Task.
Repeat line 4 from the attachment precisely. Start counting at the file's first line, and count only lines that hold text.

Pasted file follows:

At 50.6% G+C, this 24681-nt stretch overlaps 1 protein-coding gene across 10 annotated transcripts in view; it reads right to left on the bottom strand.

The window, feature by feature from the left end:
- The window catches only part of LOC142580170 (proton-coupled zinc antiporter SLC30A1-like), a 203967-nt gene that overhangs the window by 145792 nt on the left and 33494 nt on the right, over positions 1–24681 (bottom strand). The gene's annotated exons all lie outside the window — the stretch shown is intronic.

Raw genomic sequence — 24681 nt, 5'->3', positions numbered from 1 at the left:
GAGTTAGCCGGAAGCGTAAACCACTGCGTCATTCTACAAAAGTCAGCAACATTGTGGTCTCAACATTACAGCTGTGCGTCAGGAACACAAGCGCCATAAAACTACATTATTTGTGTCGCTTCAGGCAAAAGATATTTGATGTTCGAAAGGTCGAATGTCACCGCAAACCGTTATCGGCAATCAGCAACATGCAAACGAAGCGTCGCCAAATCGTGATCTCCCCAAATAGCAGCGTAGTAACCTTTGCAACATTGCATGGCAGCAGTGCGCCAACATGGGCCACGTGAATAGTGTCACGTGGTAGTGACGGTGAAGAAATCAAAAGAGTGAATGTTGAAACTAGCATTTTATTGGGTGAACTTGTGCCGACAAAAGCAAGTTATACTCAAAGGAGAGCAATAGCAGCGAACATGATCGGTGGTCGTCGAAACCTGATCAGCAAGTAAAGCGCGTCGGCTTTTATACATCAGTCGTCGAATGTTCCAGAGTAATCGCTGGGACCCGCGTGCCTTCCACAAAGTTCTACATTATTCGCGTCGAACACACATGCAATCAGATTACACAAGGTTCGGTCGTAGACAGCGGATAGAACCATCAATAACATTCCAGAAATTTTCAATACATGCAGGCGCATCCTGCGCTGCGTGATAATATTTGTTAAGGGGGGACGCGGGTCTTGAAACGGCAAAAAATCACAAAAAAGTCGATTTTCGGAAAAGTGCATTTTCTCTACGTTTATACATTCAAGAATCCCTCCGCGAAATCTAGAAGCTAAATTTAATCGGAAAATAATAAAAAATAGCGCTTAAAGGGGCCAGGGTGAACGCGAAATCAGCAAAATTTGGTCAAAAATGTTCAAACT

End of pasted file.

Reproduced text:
Raw genomic sequence — 24681 nt, 5'->3', positions numbered from 1 at the left: